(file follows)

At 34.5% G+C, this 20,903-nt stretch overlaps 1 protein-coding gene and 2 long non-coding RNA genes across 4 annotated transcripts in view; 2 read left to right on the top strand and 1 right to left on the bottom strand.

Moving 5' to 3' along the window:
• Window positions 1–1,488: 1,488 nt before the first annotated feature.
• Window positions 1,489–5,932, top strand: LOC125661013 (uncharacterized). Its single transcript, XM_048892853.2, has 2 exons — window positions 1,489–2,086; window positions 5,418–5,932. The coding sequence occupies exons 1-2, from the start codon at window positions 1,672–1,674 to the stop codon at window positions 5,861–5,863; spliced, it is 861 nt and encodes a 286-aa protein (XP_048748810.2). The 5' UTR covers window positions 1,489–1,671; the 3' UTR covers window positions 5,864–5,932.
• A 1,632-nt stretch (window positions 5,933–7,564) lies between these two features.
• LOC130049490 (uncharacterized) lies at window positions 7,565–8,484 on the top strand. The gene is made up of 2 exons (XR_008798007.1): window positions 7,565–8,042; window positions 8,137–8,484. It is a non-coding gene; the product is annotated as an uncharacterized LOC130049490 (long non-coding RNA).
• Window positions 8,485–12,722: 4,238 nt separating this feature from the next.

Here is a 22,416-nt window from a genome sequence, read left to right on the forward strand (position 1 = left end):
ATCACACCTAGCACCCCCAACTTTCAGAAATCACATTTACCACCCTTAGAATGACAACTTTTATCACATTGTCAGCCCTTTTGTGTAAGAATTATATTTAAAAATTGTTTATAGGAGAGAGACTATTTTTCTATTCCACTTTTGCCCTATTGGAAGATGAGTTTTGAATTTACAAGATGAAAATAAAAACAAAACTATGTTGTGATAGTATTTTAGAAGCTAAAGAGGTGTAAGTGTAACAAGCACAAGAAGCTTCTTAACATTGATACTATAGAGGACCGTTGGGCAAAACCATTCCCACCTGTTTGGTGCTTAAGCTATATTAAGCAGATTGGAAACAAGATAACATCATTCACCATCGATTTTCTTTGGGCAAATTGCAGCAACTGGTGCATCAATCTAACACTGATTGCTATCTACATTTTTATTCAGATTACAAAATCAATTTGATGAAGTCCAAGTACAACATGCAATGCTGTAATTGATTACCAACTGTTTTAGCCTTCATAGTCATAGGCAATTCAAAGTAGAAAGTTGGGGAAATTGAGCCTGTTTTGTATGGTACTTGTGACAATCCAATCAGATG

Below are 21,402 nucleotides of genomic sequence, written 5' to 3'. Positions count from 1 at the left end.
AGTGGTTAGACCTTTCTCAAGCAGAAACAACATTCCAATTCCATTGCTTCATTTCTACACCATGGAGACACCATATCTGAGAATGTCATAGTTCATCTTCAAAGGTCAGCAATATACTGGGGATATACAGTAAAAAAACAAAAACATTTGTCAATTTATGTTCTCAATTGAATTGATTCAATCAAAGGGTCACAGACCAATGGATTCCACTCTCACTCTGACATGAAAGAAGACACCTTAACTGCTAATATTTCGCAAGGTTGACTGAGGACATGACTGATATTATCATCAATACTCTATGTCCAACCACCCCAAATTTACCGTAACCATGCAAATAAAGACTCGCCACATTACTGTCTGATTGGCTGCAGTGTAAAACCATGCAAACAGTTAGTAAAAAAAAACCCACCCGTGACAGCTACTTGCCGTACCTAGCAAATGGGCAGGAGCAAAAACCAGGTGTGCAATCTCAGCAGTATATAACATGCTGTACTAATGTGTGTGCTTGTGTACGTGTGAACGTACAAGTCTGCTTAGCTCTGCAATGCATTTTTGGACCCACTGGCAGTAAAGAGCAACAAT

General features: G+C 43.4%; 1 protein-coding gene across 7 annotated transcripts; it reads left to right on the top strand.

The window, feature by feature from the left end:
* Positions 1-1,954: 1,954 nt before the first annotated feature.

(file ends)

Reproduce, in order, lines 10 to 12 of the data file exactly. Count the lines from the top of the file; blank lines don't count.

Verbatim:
Below are 21,402 nucleotides of genomic sequence, written 5' to 3'. Positions count from 1 at the left end.
AGTGGTTAGACCTTTCTCAAGCAGAAACAACATTCCAATTCCATTGCTTCATTTCTACACCATGGAGACACCATATCTGAGAATGTCATAGTTCATCTTCAAAGGTCAGCAATATACTGGGGATATACAGTAAAAAAACAAAAACATTTGTCAATTTATGTTCTCAATTGAATTGATTCAATCAAAGGGTCACAGACCAATGGATTCCACTCTCACTCTGACATGAAAGAAGACACCTTAACTGCTAATATTTCGCAAGGTTGACTGAGGACATGACTGATATTATCATCAATACTCTATGTCCAACCACCCCAAATTTACCGTAACCATGCAAATAAAGACTCGCCACATTACTGTCTGATTGGCTGCAGTGTAAAACCATGCAAACAGTTAGTAAAAAAAAACCCACCCGTGACAGCTACTTGCCGTACCTAGCAAATGGGCAGGAGCAAAAACCAGGTGTGCAATCTCAGCAGTATATAACATGCTGTACTAATGTGTGTGCTTGTGTACGTGTGAACGTACAAGTCTGCTTAGCTCTGCAATGCATTTTTGGACCCACTGGCAGTAAAGAGCAACAAT

General features: G+C 43.4%; 1 protein-coding gene across 7 annotated transcripts; it reads left to right on the top strand.